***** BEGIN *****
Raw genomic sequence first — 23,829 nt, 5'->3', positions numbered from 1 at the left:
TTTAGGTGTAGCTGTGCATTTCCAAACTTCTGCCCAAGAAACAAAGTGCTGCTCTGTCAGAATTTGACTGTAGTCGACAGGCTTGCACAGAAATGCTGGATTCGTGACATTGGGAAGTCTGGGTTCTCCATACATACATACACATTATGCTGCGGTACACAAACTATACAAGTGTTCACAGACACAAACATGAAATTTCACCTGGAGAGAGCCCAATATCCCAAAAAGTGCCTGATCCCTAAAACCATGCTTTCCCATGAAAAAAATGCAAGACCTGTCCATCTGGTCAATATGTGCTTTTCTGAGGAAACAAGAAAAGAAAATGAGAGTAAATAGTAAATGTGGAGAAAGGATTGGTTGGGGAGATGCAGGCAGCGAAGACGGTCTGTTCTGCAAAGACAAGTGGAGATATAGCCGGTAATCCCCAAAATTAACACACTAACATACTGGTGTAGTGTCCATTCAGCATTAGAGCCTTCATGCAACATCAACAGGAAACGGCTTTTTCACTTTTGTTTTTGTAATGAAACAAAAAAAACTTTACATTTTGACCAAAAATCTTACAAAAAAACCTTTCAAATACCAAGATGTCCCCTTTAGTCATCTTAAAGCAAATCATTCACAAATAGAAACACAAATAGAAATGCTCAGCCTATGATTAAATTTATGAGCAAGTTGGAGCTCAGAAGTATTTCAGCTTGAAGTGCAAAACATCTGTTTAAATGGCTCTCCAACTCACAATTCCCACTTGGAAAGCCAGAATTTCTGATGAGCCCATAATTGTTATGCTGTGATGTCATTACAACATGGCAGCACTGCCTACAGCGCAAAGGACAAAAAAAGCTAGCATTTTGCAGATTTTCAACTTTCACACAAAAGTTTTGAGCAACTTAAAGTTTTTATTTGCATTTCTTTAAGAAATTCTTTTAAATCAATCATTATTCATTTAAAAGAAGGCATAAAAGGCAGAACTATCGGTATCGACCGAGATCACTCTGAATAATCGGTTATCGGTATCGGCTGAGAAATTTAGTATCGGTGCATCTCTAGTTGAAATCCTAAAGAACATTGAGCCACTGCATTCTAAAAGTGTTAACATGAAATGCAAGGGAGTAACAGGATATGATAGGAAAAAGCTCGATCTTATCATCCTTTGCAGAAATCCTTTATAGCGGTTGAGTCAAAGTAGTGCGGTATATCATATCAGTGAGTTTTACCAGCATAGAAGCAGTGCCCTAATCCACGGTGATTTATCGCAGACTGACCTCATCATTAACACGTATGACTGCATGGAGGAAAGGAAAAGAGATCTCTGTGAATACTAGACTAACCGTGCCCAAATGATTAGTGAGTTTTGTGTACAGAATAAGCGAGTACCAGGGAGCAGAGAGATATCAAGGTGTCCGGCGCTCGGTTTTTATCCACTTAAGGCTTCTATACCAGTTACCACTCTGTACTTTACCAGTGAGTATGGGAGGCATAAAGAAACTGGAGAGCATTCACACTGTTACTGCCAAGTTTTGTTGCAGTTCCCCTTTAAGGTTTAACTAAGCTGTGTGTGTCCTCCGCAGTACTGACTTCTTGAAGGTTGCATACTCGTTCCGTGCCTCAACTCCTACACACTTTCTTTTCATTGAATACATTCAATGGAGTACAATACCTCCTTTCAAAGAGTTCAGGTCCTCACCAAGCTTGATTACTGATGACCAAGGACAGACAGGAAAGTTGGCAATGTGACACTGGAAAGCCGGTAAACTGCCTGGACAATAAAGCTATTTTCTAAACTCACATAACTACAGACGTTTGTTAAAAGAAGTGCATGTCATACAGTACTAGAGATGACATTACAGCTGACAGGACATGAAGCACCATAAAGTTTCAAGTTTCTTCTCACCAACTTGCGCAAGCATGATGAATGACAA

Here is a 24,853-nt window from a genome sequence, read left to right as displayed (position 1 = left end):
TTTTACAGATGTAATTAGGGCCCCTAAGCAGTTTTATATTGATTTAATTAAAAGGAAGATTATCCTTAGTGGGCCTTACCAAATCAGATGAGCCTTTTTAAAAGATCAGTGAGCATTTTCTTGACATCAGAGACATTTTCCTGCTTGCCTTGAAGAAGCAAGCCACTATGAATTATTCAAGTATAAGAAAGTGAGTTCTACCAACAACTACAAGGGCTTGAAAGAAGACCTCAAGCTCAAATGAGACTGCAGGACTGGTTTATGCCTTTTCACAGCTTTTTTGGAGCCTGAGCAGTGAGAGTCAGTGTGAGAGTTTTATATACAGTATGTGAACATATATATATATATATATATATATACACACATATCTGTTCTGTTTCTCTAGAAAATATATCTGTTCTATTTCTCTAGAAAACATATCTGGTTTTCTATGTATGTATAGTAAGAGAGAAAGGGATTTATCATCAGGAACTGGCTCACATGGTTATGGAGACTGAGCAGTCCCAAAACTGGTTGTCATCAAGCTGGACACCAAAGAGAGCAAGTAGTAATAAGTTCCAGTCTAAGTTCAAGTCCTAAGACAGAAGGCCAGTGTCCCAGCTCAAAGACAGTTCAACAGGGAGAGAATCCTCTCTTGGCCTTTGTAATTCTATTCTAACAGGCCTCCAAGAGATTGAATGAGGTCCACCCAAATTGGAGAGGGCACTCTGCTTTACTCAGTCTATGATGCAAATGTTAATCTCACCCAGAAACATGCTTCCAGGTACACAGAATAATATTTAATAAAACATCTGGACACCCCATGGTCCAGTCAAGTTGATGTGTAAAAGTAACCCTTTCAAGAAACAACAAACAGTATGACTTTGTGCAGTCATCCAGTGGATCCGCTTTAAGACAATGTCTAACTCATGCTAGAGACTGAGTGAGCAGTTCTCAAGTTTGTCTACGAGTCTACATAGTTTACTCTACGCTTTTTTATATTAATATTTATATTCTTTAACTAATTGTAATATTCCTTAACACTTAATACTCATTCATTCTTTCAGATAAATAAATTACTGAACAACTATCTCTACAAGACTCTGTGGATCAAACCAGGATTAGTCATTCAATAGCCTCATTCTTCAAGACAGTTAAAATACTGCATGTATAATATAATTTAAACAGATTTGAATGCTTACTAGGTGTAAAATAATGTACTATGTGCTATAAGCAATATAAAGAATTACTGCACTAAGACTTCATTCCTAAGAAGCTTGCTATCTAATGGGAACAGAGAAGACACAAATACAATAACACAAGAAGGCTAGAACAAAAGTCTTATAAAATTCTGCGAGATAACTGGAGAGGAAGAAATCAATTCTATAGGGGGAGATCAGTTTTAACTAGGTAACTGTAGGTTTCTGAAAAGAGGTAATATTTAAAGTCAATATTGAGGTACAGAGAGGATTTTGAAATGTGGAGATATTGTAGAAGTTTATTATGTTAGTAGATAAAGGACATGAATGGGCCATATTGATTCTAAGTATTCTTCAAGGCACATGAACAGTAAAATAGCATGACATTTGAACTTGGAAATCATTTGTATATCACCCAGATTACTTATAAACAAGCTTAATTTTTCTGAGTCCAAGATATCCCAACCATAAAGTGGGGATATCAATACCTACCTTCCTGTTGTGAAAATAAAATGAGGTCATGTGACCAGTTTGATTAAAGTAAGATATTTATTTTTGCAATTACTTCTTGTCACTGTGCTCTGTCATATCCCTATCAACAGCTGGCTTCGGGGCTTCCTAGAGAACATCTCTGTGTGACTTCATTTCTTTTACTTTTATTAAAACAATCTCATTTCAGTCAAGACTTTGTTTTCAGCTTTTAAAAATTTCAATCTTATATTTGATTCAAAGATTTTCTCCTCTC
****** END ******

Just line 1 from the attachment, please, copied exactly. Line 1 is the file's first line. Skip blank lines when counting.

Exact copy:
Raw genomic sequence first — 23,829 nt, 5'->3', positions numbered from 1 at the left: